By Joel Francis
The Daily Record
Pity the Kindle reader or Web surfer. The computer screen is still years away from capturing the depth and richness in the pages of “Long May You Rung,” Daniel Durchholz and Gary Graff’s new illustrated history of Neil Young.
Much of the book’s information will be familiar to longtime fans. What makes “Long May You Run” a treasure, however, is its presentation. Read about Young’s high school days at Kelvin Technical School in Winnipeg, and a photo of the school and two yearbook photos are right there alongside the text. Concert photos, tour programs and magazine covers all accompany entries on the myriad of Young’s tours. These and other similar visual clues that populate the book help put the events in context.
Also handy are the sidebars that detail Young’s sidemen, producers and female collaborators, his film career, favorite guitar, Motown stint, the Bridge School and nearly everything else that wouldn’t fit comfortably in the chronological narrative. The text is also punctuated with dozens of quotes from usual suspects Crosby, Stills and Nash and Eddie Vedder to Ben Folds and Toby Keith.
Authors Durchholz and Graff are clearly in their element. The St. Louis-based Durchholz boasts music bylines from the St. Louis Post-Dispatch, Washington Post and Rolling Stone. Graff has written for Billboard, the Cleveland Plain Dealer and New York Times and is the editor of “The Ties that Bind: Bruce Springsteen: A to E to Z” and the MusicHound Essential Album guides.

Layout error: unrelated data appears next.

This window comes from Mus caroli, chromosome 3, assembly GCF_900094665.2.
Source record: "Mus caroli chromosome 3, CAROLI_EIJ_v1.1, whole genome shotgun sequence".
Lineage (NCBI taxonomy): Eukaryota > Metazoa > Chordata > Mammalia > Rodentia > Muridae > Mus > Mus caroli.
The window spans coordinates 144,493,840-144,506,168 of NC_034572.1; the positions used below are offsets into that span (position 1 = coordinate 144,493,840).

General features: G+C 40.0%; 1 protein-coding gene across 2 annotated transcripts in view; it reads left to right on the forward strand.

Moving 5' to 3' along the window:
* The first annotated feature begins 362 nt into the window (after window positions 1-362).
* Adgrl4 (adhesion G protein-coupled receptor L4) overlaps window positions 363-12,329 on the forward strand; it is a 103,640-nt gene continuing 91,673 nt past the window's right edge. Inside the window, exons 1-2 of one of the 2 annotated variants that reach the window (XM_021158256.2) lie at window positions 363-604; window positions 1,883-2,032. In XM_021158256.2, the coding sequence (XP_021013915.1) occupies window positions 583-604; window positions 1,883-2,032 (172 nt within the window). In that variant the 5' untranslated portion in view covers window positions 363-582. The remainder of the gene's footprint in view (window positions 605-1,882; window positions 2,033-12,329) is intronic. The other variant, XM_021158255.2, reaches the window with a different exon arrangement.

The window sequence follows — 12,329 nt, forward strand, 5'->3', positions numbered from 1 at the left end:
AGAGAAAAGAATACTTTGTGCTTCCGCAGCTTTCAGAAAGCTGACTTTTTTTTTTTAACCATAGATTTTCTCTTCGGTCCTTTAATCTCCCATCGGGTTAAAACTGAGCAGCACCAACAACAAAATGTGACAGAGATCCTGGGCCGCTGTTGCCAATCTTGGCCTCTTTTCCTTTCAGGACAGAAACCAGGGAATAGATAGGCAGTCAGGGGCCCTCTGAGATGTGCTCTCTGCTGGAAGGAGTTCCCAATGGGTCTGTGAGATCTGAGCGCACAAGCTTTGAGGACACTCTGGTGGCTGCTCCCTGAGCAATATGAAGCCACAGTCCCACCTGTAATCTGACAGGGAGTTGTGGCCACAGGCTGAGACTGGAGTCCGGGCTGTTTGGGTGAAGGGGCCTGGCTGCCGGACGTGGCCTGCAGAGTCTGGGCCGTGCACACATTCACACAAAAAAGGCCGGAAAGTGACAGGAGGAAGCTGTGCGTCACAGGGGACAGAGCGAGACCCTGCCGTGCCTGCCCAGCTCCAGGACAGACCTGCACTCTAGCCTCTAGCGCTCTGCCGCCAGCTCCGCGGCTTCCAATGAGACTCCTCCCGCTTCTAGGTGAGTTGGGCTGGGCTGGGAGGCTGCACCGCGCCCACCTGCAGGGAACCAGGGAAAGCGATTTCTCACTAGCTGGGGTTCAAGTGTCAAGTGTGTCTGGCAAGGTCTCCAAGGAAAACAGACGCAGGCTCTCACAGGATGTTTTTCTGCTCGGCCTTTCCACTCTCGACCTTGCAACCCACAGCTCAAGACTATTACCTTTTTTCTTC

Their story opens with a photo of a two-year-old Young nestled by a full-page shot of his first band, the Squires. It closes with essays on his Linc/Volt hybrid car and the first volume of the Neil Young Archives. In between we see Young grow his hair long, cut it short, grow a beard, and dabble with folk, classic rock, electronica, country and grunge. Never comfortable with one look or style of music, the only constant in the narrative arc is Young himself.
Four appendices chronicle Young’s discography, providing the recording details, cover art and track listing for all of his albums, compilations and box sets. Further resources include the catalog number and a- and b-sides for all of his singles, his guest appearances on others’ albums and the tribute albums released in Young’s honor.
“Long May You Run” stops short of being a Young reference guide, but that was never the goal. It is a wonderful coffee table companion that is puts a trove of information, visual and otherwise at the reader’s fingertips. While there’s nothing in “Long May You Run” that can’t be found on a comprehensive Web site, it is a lot more fun to flip through and soak up.